I’ve been reading things people report in Bugzilla for years. How I feel about this now is that there are really several, entirely different things that we presently lump under “bug”. For example, I think it’s pretty clear that someone’s random ideas for a change to the design are totally different from say identified code regressions, which are in turn different from proposed patches.
Given that I am only one human and can’t respond to every bug, much less actually fix them, I’ve had to invent a prioritization mechanism. Note this is in my upstream GNOME role – I do work on Red Hat Enterprise Linux too, and there my priorities are obviously influenced by customers, management etc.
My goal in upstream is simply to make good Free Software. Thus, prioritization I’ve settled on looks something like this:
- Is the bug reporter an important Free Software contributor to anywhere in the stack? Then the bug is important. If they’re also an engineer or knowledgable tester, then things are ideal because I can expect them to try things out and help me debug.
- Is the bug a valid regression with enough data to debug it? For example, “I upgraded from GNOME 3.0 to 3.2, and application foo crashes with this stack trace…”. Then it’s important. Ideally it’s bisected – something I’d like to make easier for both developers and testers.
- Is the bug something embarrassing? For example, badly leaking memory. Then it’s important.
Obviously, a bug could be all three of these things – e.g. a Mozilla hacker could report a regression in GNOME that causes us to leak memory. Then it’d demand a reply =) Things beyond this though get fuzzy. One thing that’s important to keep in mind is that GNOME does not have a business model that scales directly per user. Someone new using GNOME doesn’t necessarily mean there are more people working on it able to respond to, diagnose, and fix bugs. This is why as upstream, I focus so much on the things above – Free Software contributors (in some form) and unintentional regressions.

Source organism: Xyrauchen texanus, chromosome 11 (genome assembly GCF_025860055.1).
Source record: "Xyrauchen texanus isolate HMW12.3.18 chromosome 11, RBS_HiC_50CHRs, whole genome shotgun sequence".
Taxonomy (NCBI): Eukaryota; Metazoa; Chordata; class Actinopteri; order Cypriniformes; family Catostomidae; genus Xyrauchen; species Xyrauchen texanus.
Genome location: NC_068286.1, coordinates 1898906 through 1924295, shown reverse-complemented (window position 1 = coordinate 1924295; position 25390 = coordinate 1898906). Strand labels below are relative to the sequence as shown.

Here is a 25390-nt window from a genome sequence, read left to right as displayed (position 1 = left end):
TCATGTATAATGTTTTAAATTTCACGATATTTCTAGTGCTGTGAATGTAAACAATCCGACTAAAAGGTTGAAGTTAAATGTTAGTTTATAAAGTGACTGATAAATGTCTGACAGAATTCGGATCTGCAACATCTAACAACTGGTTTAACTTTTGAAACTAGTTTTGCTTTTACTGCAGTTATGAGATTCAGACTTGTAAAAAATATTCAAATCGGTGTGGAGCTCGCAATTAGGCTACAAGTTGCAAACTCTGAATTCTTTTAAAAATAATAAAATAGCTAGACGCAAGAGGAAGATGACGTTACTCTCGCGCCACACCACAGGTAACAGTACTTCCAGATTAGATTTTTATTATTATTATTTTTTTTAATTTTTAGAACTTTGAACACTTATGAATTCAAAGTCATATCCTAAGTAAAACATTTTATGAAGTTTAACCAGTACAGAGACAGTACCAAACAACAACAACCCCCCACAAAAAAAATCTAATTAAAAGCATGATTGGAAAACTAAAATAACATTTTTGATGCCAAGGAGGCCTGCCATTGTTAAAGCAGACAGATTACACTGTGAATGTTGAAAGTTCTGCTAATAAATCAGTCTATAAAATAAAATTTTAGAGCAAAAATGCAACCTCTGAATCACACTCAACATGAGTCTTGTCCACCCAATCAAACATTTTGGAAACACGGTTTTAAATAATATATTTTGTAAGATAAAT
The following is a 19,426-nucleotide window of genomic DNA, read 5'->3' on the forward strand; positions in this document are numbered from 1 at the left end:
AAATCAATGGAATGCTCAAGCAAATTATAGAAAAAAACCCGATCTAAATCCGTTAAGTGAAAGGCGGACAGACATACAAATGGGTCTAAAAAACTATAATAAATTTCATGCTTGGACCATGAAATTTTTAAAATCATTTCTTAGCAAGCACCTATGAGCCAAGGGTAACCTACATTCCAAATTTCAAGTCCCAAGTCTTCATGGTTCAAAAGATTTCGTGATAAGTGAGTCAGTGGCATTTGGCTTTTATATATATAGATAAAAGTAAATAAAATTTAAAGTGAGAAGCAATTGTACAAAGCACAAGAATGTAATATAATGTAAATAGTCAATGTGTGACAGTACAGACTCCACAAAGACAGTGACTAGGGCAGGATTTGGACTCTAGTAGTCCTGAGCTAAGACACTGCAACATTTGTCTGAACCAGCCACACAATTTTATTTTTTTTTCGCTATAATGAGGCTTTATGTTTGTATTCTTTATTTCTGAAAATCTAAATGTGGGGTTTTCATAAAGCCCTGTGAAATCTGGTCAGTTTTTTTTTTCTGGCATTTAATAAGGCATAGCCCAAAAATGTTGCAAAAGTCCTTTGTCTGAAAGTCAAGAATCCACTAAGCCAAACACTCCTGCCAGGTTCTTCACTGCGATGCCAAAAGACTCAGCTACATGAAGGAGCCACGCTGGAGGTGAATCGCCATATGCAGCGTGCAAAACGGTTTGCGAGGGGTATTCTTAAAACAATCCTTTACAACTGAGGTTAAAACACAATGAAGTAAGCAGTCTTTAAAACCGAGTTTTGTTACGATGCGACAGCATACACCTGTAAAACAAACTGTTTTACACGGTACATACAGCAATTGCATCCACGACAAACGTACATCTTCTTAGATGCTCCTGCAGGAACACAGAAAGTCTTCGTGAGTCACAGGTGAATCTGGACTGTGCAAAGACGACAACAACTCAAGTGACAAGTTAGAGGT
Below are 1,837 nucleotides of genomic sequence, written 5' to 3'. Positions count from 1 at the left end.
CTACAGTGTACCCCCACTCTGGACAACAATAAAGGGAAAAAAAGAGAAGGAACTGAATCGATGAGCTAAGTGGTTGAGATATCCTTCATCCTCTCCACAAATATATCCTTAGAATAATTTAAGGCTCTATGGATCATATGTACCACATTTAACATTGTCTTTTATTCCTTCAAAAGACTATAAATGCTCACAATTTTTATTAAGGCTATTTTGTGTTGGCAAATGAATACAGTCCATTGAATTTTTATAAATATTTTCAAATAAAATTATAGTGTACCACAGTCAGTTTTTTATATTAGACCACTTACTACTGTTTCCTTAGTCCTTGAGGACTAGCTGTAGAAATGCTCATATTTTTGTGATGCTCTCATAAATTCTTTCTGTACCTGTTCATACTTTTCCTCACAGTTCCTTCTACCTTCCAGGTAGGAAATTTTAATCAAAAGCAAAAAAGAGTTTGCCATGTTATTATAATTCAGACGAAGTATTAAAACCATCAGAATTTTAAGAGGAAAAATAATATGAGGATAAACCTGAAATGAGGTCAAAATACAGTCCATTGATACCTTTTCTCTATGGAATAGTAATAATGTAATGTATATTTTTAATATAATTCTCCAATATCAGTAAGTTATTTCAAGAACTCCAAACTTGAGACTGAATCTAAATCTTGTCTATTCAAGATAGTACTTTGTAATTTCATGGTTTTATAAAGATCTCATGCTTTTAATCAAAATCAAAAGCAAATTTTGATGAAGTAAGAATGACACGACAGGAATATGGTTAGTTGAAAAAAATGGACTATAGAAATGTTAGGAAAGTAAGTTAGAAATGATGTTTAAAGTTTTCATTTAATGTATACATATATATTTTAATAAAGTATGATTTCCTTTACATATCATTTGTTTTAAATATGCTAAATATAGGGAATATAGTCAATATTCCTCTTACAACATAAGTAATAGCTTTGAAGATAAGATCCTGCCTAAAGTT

Why regressions? Well, I obviously have no obligation to someone who just happens to use and deploy my software for free – it’s not like we can e.g. work perfectly on all hardware in all situations. But it important for anyone contributing a change to the FOSS pool to make sure that while their change may take a step forward, it’s not taking two steps backward somewhere else.
I apply that rule strongly even to myself – while I don’t personally care about OpenBSD, I took the time to diagnose a regression I introduced, following the principles above. Hopefully others feel the same!